We all know that drunk driving is a serious problem—one that kills thousands of people each year on American roadways and injures tens of thousands more. Drunk drivers continue to cause accidents despite massive educational campaigns, clear laws, and enforcement efforts.
Over the last few years, more and more states have relaxed their laws regarding the use of a different substance that is considered by many to be as dangerous as alcohol—at least for those who are behind the wheel. The legalization of medical and recreational marijuana in states around the country has created new concerns about drugged driving and keep the roads safe. Unfortunately, there is no breathalyzer equivalent for marijuana, and it is often difficult for law enforcement to obtain solid evidence that a driver is under the influence of drugs. In neighboring Massachusetts, however, a test program is underway that could prove useful in potential drugged driving cases—including drugged driving accidents.
An Expected Surge
Voters in the Commonwealth of Massachusetts opted to legalize recreational marijuana in 2016. Officials had set a target of July 1, 2018, to begin retail sales, but there have been several obstacles that have prevented that goal from becoming reality. In the meantime, law enforcement agencies in the Commonwealth are preparing for what they believe will be a surge of stoned drivers on the streets and highways.
Last week, the Massachusetts State Police announced that they were conducting an assessment on the reliability of saliva swabs to detect the recent use of marijuana and other drugs. Police officials gathered about 170 saliva samples at roadside sobriety checkpoints and a drug treatment facility, and as of this publication, the agency was waiting for the results.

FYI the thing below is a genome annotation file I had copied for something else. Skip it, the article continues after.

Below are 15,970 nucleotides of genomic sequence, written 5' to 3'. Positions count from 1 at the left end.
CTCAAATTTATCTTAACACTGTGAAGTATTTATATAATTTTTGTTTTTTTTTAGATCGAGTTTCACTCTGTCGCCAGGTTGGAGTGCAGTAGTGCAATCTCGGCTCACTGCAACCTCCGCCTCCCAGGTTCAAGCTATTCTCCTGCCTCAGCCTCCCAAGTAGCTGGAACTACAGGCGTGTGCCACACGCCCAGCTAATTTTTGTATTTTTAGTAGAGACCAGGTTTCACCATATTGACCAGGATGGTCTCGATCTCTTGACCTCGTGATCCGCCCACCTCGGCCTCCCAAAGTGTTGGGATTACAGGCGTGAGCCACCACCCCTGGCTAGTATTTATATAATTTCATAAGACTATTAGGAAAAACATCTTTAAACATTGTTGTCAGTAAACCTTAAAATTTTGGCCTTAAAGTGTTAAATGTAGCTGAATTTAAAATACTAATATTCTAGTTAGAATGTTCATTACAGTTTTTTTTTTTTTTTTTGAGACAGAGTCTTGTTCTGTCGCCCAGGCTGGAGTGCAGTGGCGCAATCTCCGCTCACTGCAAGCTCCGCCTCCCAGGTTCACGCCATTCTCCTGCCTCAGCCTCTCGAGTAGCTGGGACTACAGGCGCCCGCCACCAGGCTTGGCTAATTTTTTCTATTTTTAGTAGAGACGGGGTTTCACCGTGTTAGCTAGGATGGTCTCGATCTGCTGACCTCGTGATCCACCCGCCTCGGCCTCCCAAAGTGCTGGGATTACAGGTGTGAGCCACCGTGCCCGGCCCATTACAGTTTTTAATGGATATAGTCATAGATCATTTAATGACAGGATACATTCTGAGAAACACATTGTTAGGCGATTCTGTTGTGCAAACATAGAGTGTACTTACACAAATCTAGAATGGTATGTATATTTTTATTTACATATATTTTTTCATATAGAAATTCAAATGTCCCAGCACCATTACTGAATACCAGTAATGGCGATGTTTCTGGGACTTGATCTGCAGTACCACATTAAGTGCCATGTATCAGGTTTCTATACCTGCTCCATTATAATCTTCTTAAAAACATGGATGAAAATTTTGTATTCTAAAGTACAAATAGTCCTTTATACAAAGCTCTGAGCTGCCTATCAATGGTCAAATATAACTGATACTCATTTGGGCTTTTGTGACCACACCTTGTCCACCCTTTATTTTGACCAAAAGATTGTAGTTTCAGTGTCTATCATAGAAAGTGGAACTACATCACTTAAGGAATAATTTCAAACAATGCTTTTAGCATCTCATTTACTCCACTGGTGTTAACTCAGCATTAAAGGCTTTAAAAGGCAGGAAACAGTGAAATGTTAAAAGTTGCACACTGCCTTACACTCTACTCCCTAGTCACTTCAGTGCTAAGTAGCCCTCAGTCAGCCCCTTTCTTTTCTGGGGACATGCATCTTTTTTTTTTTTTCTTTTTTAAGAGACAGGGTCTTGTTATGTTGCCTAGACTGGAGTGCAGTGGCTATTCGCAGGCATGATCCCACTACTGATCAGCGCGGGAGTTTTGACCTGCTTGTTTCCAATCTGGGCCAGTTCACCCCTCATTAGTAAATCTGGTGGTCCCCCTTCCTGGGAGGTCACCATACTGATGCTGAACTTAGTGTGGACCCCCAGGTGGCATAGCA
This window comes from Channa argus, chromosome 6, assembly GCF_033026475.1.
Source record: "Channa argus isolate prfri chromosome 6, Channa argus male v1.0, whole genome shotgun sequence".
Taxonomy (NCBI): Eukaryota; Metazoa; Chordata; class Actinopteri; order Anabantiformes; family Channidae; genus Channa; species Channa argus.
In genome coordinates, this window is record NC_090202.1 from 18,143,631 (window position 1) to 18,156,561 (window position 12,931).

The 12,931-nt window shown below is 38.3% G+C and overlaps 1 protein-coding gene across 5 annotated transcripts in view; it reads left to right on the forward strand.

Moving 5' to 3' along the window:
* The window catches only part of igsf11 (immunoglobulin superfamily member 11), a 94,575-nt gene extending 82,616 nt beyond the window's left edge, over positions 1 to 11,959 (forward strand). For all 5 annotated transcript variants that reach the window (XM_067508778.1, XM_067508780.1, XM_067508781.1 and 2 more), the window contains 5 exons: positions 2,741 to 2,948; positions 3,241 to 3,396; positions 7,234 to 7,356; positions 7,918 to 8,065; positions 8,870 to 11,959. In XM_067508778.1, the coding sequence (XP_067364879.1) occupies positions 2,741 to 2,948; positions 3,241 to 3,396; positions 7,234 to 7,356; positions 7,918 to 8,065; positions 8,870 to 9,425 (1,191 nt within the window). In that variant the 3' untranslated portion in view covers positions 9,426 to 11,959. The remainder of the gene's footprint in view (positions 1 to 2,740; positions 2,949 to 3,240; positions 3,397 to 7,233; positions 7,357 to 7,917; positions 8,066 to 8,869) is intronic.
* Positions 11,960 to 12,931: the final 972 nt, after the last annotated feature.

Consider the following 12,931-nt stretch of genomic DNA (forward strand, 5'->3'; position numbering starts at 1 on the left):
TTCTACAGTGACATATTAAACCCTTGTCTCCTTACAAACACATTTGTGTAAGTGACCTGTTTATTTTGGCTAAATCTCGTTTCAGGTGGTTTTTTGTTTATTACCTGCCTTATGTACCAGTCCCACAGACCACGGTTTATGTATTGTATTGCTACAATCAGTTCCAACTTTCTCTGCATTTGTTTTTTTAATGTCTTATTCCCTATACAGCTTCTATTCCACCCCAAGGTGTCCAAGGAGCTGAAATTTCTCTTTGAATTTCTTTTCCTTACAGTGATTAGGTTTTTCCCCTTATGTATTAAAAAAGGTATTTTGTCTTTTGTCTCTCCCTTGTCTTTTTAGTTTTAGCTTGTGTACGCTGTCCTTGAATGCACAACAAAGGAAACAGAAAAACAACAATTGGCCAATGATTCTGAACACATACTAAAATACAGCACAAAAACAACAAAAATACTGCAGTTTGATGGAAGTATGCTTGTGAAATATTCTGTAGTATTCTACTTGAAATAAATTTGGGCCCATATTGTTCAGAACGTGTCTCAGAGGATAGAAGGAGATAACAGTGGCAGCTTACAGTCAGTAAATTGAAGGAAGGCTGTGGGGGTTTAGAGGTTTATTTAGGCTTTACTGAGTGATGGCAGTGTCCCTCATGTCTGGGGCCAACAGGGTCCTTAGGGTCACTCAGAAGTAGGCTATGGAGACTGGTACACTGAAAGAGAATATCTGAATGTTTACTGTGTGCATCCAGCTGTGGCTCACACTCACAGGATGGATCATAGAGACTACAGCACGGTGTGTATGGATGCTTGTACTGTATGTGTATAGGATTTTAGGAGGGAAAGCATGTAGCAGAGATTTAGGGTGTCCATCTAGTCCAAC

Presence not Quantity
State officials are hopeful that the saliva swab tests will be useful for officers as they attempt to determine whether a driver has used an intoxicating drug such as marijuana, heroin, and methamphetamine. The potential drawback is that the swabs will not show how much a person has used or levels of intoxication. Unlike blood-alcohol content (BAC), which is a science-backed predictor of intoxication—not to mention a legal standard in every state—the concentration of the psychoactive components of marijuana in a person’s system has not been effectively correlated with intoxication. This means that the swabs will only be part of the equation. Police officers must also use their training to recognize other signs of intoxication such as confusion, slurred speech, and decreased motor skills.
If the swabs prove to be effective in identifying what is in a person’s system, they will likely be part of the case against suspected drugged drivers in criminal proceedings. They will also probably play a role in determining liability for traffic accidents that cause injuries. For example, if police officers test every driver involved in an accident and determine that only one recently used marijuana, that driver could be held liable for all of the resulting damages.
Call Us for Help
At Woolf Law Firm, LLC, we assist injured victims in recovering the compensation they need after an accident. If you have been hurt by a driver that you believe was under the influence of drugs or alcohol, contact an experienced Connecticut personal injury attorney for help. Call 860-290-8690 for a free consultation today.